Bank metamorphosis
for fun and profit

gulf-fritillary-butterfly-1839556_1280 RThe digital age has not rolled forth without casualties. Type-writers, maps, encyclopedias, calculators, film cameras, digital cameras, camcorders, cash registers, books, newspapers, music CDs, and more are found among the metamorphosed, endangered, severely wounded, and just plain gone.

You will doubtless agree that morphing beats going the way of the typewriter. The good news for banks is that morphing in a digital environment represents more than survival. It represents exciting opportunities to prosper in newer and bigger ways.

If a building with a teller line, offices, an ATM and a drive-up is the caterpillar, then the butterfly is a device about the size of a deck of cards, except way thinner, and it rides around in purses and pockets. Some banks are now succeeding as butterflies only, but it doesn’t go both ways: No bank can remain a caterpillar and expect to be around much longer.

Change is never convenient, but this time the benefits outweigh

Share of wallet trends steadily up among digital banking clients. A study by Fiserv showed share of wallet for digital clients compared with branch-only clients at about two-to-one. And that correlated with increased longevity: Bank and credit union branch-only clients dropped off at about twice and thrice, respectively, the rate of mobile banking members.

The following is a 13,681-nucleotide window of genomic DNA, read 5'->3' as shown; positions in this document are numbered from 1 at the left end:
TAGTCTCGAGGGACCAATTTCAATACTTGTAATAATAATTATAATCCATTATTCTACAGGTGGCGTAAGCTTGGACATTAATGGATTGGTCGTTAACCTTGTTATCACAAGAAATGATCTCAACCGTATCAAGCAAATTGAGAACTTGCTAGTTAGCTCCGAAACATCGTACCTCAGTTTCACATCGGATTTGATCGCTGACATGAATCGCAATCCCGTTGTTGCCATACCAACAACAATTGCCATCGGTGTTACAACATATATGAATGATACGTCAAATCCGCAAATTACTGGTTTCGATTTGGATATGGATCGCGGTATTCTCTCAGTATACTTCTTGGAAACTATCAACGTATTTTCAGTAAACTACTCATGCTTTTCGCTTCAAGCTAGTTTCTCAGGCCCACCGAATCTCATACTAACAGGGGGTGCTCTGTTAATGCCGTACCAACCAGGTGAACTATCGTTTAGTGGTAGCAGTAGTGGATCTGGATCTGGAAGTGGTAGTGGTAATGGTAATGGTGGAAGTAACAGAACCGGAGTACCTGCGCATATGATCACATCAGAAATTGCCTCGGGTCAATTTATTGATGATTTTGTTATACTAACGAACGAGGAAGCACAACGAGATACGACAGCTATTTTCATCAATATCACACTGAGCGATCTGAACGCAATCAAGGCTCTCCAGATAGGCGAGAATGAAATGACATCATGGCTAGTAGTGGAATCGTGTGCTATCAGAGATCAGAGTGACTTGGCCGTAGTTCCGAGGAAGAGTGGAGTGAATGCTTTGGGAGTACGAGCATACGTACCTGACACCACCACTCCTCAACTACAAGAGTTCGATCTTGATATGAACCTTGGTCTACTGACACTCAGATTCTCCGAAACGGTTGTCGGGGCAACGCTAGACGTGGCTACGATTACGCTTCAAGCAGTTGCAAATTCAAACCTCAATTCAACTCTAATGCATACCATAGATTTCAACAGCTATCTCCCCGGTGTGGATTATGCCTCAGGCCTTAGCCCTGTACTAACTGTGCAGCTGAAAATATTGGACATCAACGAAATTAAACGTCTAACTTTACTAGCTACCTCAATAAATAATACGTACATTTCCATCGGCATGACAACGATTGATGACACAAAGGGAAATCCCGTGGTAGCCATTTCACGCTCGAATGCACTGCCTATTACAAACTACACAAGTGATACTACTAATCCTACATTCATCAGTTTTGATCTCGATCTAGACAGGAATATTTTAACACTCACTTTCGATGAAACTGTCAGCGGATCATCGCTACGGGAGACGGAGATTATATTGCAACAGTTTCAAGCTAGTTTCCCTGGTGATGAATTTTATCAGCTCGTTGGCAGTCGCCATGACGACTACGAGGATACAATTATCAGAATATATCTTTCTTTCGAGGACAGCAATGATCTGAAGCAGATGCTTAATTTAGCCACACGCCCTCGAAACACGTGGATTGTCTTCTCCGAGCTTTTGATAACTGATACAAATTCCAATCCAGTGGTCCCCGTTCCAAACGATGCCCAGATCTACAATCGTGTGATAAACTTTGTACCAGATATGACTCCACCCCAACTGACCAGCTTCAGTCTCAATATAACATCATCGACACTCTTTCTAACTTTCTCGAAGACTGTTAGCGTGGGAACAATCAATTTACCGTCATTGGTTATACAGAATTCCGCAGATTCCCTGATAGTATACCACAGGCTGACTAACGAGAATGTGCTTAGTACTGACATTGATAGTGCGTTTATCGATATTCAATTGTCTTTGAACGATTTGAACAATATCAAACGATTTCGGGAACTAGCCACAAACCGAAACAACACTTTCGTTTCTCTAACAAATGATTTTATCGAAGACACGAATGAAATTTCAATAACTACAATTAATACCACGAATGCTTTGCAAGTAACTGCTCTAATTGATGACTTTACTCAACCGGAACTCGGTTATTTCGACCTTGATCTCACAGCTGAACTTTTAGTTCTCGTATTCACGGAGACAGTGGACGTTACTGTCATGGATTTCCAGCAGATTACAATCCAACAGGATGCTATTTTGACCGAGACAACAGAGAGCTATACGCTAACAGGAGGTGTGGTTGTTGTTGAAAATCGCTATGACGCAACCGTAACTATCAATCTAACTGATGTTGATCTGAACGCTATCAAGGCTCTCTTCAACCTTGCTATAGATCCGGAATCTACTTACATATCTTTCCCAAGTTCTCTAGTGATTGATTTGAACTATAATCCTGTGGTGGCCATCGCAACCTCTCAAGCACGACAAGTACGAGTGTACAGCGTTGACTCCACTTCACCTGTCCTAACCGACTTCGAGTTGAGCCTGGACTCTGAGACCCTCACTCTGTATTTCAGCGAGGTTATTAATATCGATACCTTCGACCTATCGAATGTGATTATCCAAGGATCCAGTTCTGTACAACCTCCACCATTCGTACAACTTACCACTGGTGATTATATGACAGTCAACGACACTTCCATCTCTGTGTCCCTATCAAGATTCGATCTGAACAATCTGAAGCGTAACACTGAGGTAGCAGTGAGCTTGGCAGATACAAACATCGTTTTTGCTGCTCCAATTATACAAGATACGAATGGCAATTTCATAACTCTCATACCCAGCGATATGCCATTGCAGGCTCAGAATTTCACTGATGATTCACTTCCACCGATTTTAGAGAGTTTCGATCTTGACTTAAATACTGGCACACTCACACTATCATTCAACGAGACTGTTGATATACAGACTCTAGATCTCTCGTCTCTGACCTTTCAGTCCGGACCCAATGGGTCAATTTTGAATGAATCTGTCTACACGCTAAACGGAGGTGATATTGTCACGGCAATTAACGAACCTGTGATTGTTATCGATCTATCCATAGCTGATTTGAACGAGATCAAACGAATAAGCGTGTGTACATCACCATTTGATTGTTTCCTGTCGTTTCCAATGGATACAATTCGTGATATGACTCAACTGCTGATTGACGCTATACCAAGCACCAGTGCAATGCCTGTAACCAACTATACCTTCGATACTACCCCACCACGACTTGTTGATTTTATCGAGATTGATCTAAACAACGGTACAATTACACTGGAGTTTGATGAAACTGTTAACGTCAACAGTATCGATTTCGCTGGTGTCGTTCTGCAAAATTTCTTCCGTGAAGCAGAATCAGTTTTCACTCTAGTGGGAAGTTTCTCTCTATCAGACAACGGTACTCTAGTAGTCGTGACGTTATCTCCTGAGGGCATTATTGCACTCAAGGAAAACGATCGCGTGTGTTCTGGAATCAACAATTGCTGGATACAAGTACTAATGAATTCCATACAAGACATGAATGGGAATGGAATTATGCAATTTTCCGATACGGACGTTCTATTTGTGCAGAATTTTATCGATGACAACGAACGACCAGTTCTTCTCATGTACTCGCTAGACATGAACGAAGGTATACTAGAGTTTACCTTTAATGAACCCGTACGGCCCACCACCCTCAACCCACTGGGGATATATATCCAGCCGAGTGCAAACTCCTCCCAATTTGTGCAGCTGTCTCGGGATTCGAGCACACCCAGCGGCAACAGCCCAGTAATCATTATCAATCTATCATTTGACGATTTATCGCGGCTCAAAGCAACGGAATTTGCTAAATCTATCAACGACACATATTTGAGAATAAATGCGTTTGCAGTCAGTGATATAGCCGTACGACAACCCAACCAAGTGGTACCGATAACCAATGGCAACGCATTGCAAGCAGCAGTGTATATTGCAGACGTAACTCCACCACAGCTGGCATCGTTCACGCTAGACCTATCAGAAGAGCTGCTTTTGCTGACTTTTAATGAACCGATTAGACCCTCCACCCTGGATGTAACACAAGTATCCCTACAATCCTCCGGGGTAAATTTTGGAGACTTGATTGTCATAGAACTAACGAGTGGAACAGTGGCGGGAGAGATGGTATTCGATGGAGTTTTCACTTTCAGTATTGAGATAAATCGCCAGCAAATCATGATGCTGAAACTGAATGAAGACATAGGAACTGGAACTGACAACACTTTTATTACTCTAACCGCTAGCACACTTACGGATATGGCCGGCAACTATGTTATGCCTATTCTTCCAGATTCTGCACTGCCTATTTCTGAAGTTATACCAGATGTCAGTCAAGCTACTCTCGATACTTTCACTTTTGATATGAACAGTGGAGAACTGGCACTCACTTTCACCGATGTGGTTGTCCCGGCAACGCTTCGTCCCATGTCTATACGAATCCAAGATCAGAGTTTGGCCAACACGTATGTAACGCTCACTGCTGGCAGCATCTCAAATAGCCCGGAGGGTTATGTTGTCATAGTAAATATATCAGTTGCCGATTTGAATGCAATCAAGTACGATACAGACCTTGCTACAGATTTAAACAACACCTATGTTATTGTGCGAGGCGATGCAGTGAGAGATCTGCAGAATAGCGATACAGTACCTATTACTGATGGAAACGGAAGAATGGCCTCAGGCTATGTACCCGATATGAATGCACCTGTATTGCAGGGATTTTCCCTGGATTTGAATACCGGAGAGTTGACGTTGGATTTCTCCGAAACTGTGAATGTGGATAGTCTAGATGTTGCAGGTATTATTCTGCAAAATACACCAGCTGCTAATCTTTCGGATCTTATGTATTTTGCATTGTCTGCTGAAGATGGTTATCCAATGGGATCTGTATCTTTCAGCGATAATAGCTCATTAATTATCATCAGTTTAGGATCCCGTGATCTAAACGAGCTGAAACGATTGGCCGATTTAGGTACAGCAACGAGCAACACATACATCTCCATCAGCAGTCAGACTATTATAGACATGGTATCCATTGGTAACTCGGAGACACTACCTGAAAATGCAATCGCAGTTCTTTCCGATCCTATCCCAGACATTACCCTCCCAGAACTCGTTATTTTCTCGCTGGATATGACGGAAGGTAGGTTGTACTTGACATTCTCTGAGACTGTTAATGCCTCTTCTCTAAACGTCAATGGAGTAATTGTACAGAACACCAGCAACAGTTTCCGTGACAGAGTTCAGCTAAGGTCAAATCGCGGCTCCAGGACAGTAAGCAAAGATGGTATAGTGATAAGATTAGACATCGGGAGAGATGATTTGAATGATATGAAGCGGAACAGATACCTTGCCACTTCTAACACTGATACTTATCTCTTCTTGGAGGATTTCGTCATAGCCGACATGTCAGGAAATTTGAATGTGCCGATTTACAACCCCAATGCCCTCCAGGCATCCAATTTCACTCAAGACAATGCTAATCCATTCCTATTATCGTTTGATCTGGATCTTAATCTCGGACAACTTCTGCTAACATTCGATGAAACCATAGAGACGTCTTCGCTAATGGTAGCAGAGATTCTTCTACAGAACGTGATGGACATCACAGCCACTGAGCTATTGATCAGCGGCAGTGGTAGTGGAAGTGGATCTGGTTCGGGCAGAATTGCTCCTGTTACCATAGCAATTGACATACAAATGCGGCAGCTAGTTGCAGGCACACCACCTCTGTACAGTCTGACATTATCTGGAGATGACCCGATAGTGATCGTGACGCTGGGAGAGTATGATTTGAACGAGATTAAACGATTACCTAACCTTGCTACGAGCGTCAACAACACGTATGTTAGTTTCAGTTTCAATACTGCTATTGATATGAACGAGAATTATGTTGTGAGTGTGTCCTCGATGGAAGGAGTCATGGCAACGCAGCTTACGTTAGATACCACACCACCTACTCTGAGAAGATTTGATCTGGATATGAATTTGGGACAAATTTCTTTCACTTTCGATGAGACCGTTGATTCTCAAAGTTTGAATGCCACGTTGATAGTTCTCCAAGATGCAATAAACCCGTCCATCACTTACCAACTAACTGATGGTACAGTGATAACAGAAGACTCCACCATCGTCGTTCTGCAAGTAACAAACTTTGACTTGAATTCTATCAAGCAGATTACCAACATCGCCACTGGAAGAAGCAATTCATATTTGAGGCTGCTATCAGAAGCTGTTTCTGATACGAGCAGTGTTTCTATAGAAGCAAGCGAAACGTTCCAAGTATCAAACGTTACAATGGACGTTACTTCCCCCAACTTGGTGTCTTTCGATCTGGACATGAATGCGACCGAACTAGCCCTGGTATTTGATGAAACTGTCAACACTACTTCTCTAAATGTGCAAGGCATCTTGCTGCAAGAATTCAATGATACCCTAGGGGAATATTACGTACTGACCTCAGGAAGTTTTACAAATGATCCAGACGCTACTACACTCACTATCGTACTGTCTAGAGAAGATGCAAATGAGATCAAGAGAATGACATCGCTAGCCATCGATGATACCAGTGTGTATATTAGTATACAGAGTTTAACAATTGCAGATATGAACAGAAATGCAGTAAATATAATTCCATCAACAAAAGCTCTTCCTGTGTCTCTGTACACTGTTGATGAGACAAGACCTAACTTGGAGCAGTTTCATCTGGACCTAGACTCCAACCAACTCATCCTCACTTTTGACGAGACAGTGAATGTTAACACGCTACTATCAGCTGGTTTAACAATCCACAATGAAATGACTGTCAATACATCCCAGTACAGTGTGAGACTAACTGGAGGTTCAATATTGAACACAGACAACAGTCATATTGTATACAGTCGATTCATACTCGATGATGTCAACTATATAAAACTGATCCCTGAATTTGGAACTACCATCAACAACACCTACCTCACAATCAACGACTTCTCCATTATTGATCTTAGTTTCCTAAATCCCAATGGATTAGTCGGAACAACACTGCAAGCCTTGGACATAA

I need hardly point out (but will anyway) that increased share-of-wallet makes clients less likely to dump you for a competitor. Hopefully that’s due to meeting demand with digital services; but on the more banal side, it can be due to the fact that moving accounts, already a pain, becomes a royal pain when clients also have to install, set up, and learn new apps. “It’s a pain to leave” isn’t quite the same as “my bank has won my affection forever,” but it’s nothing to rue, either.

Longevity aside, you’d hope that greater digital share would correlate with a rise in fee revenue, and that is indeed the case. The above-referenced study showed that mobile users generated 72 percent higher revenues than branch-only customers. Fee interchange fee revenue trended up, too, thanks to a positive correlation between mobile banking use, debit and credit card point-of-sale transactions, ATM use, and ACH transactions.

Meanwhile, apps like Zelle and Popmoney® present new opportunities for banks to generate fee revenue. These apps and others like them come with in-place fees as the norm, and, so far, clients haven’t rebelled. This can help compensate for and may someday overtake market forces making it difficult for banks to charge for bill pay.

I could go on about the growth and revenue opportunities that morphing with the times promise, over and above not ending up on the Digital Age Casualties List. Come to think of it, I have gone on about it, here, here, and here. More than a means of survival, this is a metamorphosis that looks to be as good for banks as it is for bank clients.

I’ll end on a prediction: I bet that soon the financial services industry will talk less about “share of wallet” and more about “digital share.”

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